Anna Maria Gove

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Anna Maria Gove
Anna Maria Gove.jpg
Gove pictured in The Carolinian (UNCG yearbook), 1932
Campus physician of The University of North Carolina at Greensboro
In office
1893–1937
Personal details
Born(1867-07-06)July 6, 1867
Whitefield, New Hampshire
Died January 28, 1948(1948-01-28) (aged 80)
Greensboro, North Carolina

Anna Maria Gove (July 6, 1867 - January 28, 1948) was an American physician.

Gove was born on July 6, 1867 in Whitefield, New Hampshire to George Sullivan and Maria Clark Gove. [1] After her education at MIT and Woman's Medical College of New York Infirmary, from which she graduated in 1892, Gove served for a year in the New York Infant Asylum. In 1893 she came to the State Normal and Industrial School (now UNCG). Gove was only the third woman to receive a medical license in the state of North Carolina. [2] She remained at the school as resident physician, professor of hygiene, and director of the Department of Health until her retirement in 1937. [3]

Whitefield, New Hampshire Town in New Hampshire, United States

Whitefield is a town in Coos County, New Hampshire, United States, in the White Mountains Region. The population was 2,306 at the 2010 census. Situated on the northern edge of the White Mountains, Whitefield is home to the Mount Washington Regional Airport and the White Mountains Regional High School.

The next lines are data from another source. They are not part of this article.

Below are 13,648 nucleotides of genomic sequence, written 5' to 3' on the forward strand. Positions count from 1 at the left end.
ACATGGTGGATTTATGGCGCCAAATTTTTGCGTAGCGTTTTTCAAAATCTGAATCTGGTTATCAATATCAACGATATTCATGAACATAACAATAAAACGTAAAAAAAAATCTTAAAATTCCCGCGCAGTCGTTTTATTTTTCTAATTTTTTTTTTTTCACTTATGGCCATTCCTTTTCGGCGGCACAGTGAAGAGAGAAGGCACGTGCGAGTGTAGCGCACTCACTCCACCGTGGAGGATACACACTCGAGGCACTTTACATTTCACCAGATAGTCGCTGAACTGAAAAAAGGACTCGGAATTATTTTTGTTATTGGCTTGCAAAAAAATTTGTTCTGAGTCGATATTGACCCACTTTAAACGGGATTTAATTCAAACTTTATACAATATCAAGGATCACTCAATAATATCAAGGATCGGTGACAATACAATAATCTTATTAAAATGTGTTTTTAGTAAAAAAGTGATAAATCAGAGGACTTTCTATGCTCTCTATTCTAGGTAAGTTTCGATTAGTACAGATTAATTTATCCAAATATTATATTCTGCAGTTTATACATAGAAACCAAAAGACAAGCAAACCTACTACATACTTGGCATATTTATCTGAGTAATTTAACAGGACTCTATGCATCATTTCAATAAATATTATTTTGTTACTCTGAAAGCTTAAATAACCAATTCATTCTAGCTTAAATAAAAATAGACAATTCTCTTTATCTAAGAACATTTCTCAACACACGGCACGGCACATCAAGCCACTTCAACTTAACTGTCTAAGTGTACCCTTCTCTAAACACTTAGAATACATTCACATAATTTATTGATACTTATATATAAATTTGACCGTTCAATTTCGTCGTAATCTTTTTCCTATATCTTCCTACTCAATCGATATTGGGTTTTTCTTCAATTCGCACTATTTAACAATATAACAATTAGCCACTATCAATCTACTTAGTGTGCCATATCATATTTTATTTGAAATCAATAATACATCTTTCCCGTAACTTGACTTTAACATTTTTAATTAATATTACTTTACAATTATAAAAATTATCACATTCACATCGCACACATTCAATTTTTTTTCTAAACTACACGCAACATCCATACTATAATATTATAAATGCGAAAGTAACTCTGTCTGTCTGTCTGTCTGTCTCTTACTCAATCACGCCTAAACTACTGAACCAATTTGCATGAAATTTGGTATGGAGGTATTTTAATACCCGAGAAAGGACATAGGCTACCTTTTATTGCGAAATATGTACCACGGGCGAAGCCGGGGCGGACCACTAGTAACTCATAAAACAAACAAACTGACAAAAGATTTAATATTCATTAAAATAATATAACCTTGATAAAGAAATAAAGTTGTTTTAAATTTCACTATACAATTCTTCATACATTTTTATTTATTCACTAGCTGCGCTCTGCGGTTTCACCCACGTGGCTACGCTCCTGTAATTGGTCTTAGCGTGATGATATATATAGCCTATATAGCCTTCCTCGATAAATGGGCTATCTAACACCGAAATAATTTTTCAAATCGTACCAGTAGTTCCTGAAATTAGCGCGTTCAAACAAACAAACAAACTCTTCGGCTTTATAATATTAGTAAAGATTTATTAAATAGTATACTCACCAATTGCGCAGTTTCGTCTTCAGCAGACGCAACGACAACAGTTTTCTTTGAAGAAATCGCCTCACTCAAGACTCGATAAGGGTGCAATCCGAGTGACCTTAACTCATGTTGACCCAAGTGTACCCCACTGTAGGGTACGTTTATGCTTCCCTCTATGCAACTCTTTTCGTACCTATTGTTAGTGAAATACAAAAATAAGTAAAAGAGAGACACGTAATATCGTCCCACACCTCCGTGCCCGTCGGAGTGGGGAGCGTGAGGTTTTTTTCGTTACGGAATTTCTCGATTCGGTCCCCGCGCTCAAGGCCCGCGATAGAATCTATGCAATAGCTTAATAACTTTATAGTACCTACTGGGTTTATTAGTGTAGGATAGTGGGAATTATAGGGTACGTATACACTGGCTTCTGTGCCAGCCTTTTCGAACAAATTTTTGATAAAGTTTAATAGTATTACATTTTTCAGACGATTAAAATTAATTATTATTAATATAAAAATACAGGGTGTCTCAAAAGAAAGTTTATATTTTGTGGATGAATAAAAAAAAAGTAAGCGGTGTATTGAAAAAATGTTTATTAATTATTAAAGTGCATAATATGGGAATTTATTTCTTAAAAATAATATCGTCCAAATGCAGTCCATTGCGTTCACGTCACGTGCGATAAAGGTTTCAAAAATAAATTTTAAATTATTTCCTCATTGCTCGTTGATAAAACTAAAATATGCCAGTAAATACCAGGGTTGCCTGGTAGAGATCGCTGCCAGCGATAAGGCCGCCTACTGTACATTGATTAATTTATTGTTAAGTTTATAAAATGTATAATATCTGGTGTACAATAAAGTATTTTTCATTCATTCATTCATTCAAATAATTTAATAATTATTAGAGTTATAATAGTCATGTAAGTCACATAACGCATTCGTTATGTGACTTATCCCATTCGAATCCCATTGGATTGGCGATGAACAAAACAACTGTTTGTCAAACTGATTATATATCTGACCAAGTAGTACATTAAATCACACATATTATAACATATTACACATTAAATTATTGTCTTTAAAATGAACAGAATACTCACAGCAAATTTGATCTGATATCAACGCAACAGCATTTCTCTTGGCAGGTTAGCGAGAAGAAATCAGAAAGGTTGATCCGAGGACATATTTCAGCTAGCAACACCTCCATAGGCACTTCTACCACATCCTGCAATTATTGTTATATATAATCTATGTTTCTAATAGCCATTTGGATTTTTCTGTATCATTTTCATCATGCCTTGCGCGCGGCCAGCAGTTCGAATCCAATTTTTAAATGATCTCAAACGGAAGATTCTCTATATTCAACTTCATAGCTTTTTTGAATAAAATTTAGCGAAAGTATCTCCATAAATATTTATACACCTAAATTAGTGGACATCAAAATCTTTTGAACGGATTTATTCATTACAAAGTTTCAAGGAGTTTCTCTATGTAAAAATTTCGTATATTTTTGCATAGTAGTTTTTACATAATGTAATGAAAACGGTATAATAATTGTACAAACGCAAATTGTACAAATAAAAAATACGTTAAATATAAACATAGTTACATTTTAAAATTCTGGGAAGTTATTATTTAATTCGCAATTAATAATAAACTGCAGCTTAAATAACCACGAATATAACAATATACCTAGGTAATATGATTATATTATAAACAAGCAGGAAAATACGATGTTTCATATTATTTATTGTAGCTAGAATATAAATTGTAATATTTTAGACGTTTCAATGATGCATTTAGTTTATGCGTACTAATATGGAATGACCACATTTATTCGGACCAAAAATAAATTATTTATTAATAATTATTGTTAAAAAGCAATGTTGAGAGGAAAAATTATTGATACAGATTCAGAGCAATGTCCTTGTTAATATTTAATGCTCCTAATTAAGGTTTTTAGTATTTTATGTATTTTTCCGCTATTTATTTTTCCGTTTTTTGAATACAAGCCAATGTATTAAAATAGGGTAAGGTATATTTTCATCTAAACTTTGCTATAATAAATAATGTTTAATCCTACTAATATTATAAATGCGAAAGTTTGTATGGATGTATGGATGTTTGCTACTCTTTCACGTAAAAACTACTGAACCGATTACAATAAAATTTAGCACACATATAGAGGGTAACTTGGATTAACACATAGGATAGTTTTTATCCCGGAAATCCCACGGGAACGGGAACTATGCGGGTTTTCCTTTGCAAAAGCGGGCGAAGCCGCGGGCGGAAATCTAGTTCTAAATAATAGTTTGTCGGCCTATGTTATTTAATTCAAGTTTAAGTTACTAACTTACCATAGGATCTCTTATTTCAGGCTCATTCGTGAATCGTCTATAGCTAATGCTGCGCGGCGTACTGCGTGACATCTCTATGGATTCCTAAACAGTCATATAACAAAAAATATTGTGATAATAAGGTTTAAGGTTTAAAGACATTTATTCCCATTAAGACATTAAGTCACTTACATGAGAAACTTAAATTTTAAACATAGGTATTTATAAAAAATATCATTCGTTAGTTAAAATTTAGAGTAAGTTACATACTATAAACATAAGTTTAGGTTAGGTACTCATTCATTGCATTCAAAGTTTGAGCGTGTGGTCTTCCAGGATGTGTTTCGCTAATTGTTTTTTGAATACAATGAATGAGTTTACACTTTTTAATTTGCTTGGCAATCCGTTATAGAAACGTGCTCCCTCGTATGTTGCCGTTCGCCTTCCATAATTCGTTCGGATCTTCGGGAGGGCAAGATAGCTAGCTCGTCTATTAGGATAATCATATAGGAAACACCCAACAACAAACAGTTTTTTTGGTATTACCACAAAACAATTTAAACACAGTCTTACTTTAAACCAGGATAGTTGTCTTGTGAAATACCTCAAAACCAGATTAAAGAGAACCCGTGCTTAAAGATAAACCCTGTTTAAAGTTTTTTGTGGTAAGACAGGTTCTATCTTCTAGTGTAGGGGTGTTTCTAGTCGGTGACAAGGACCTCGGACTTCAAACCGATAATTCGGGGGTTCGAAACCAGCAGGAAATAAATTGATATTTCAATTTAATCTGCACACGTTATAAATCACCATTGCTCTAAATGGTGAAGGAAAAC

University of North Carolina at Greensboro university

The University of North Carolina at Greensboro (UNCG), also known as UNC Greensboro, is a public coeducational and Research university in Greensboro, North Carolina, United States and is a constituent institution of the University of North Carolina system. However, UNCG, like all members of the UNC system, is a stand-alone university and awards its own degrees. UNCG is accredited by the Southern Association of Colleges and Schools Commission on Colleges to award baccalaureate, masters, specialist and doctoral degrees.

The original campus infirmary that was built in 1911 was named in Gove's honor. The infirmary built in 1953 to replace the original infirmary was also named the Gove Infirmary. [4] In September 1970, the building was officially named the Anna M. Gove Student Health Center, the name it retains today.

Fond of travel, Gove visited many parts of the world. In 1896-1897 and again in 1913-1914, she visited Vienna for postgraduate study. [5] During World War I, she served with the Red Cross in the Children's Relief Division in Marseilles and Ardeche and with the Smith College Relief Unit. In 1926-1927 she took a leave of absence from the college and traveled extensively in the Orient. She also spent many summers in study and clinical work in the United States at Cornell, Chicago, New York City and Michigan. [6] Gove died in Greensboro on January 28, 1948.

Vienna Capital city and state in Austria